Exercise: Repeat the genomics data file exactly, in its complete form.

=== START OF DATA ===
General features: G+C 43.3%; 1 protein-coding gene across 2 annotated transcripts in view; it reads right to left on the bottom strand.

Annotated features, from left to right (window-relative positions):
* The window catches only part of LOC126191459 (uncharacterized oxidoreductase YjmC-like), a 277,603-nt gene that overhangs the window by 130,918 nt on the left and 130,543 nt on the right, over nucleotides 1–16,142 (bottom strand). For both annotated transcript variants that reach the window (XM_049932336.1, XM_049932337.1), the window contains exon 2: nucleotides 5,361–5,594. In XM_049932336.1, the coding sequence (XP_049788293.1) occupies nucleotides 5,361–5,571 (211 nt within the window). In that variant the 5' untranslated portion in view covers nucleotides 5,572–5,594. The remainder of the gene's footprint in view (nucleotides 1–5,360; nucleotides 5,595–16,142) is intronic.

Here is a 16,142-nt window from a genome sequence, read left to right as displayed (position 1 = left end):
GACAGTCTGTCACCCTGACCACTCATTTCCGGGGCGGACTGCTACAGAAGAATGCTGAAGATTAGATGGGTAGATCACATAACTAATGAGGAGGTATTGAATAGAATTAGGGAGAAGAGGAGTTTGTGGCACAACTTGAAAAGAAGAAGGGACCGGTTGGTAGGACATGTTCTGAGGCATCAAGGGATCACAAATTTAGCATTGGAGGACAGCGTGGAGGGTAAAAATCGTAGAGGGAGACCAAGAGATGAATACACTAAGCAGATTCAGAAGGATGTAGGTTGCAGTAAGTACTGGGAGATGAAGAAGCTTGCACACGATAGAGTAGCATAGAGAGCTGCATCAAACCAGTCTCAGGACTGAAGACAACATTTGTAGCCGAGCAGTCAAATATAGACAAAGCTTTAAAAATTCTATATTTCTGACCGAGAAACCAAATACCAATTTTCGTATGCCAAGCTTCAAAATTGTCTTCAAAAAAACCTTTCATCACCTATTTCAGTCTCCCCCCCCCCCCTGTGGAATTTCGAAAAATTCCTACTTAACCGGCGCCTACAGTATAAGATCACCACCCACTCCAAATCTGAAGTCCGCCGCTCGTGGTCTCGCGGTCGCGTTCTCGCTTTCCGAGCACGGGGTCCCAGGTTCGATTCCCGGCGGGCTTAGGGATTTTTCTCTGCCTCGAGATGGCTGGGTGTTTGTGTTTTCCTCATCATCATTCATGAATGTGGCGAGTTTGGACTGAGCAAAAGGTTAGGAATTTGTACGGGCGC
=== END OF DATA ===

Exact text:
General features: G+C 43.3%; 1 protein-coding gene across 2 annotated transcripts in view; it reads right to left on the bottom strand.

Annotated features, from left to right (window-relative positions):
* The window catches only part of LOC126191459 (uncharacterized oxidoreductase YjmC-like), a 277,603-nt gene that overhangs the window by 130,918 nt on the left and 130,543 nt on the right, over nucleotides 1–16,142 (bottom strand). For both annotated transcript variants that reach the window (XM_049932336.1, XM_049932337.1), the window contains exon 2: nucleotides 5,361–5,594. In XM_049932336.1, the coding sequence (XP_049788293.1) occupies nucleotides 5,361–5,571 (211 nt within the window). In that variant the 5' untranslated portion in view covers nucleotides 5,572–5,594. The remainder of the gene's footprint in view (nucleotides 1–5,360; nucleotides 5,595–16,142) is intronic.

Here is a 16,142-nt window from a genome sequence, read left to right as displayed (position 1 = left end):
GACAGTCTGTCACCCTGACCACTCATTTCCGGGGCGGACTGCTACAGAAGAATGCTGAAGATTAGATGGGTAGATCACATAACTAATGAGGAGGTATTGAATAGAATTAGGGAGAAGAGGAGTTTGTGGCACAACTTGAAAAGAAGAAGGGACCGGTTGGTAGGACATGTTCTGAGGCATCAAGGGATCACAAATTTAGCATTGGAGGACAGCGTGGAGGGTAAAAATCGTAGAGGGAGACCAAGAGATGAATACACTAAGCAGATTCAGAAGGATGTAGGTTGCAGTAAGTACTGGGAGATGAAGAAGCTTGCACACGATAGAGTAGCATAGAGAGCTGCATCAAACCAGTCTCAGGACTGAAGACAACATTTGTAGCCGAGCAGTCAAATATAGACAAAGCTTTAAAAATTCTATATTTCTGACCGAGAAACCAAATACCAATTTTCGTATGCCAAGCTTCAAAATTGTCTTCAAAAAAACCTTTCATCACCTATTTCAGTCTCCCCCCCCCCCCTGTGGAATTTCGAAAAATTCCTACTTAACCGGCGCCTACAGTATAAGATCACCACCCACTCCAAATCTGAAGTCCGCCGCTCGTGGTCTCGCGGTCGCGTTCTCGCTTTCCGAGCACGGGGTCCCAGGTTCGATTCCCGGCGGGCTTAGGGATTTTTCTCTGCCTCGAGATGGCTGGGTGTTTGTGTTTTCCTCATCATCATTCATGAATGTGGCGAGTTTGGACTGAGCAAAAGGTTAGGAATTTGTACGGGCGC